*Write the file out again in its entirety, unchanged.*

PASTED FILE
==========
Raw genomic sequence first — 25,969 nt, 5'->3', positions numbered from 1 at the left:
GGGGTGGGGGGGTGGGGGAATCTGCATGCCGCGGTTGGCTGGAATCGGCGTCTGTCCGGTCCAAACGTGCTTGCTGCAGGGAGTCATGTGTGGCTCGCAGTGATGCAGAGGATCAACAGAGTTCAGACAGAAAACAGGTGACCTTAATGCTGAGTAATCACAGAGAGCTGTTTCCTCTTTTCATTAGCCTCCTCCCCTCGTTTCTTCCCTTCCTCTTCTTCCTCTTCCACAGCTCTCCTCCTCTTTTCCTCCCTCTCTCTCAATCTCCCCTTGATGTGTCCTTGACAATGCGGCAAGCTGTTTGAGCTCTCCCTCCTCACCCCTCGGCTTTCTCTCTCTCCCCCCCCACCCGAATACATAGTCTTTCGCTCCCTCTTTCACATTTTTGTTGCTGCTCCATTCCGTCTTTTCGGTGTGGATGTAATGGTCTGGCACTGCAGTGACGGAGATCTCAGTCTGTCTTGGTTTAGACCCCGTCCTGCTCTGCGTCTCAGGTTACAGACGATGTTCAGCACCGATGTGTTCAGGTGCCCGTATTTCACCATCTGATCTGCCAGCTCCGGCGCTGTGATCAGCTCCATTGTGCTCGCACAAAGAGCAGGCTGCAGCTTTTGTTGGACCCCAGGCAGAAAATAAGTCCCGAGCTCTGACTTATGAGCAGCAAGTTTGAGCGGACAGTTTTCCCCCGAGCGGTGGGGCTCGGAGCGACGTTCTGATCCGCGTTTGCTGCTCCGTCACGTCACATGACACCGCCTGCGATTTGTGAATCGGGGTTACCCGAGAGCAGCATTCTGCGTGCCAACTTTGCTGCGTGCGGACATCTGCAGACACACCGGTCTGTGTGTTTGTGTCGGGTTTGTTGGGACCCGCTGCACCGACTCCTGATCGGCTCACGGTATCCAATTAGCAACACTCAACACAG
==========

Raw genomic sequence first — 25,969 nt, 5'->3', positions numbered from 1 at the left:
GGGGTGGGGGGGTGGGGGAATCTGCATGCCGCGGTTGGCTGGAATCGGCGTCTGTCCGGTCCAAACGTGCTTGCTGCAGGGAGTCATGTGTGGCTCGCAGTGATGCAGAGGATCAACAGAGTTCAGACAGAAAACAGGTGACCTTAATGCTGAGTAATCACAGAGAGCTGTTTCCTCTTTTCATTAGCCTCCTCCCCTCGTTTCTTCCCTTCCTCTTCTTCCTCTTCCACAGCTCTCCTCCTCTTTTCCTCCCTCTCTCTCAATCTCCCCTTGATGTGTCCTTGACAATGCGGCAAGCTGTTTGAGCTCTCCCTCCTCACCCCTCGGCTTTCTCTCTCTCCCCCCCCACCCGAATACATAGTCTTTCGCTCCCTCTTTCACATTTTTGTTGCTGCTCCATTCCGTCTTTTCGGTGTGGATGTAATGGTCTGGCACTGCAGTGACGGAGATCTCAGTCTGTCTTGGTTTAGACCCCGTCCTGCTCTGCGTCTCAGGTTACAGACGATGTTCAGCACCGATGTGTTCAGGTGCCCGTATTTCACCATCTGATCTGCCAGCTCCGGCGCTGTGATCAGCTCCATTGTGCTCGCACAAAGAGCAGGCTGCAGCTTTTGTTGGACCCCAGGCAGAAAATAAGTCCCGAGCTCTGACTTATGAGCAGCAAGTTTGAGCGGACAGTTTTCCCCCGAGCGGTGGGGCTCGGAGCGACGTTCTGATCCGCGTTTGCTGCTCCGTCACGTCACATGACACCGCCTGCGATTTGTGAATCGGGGTTACCCGAGAGCAGCATTCTGCGTGCCAACTTTGCTGCGTGCGGACATCTGCAGACACACCGGTCTGTGTGTTTGTGTCGGGTTTGTTGGGACCCGCTGCACCGACTCCTGATCGGCTCACGGTATCCAATTAGCAACACTCAACACAG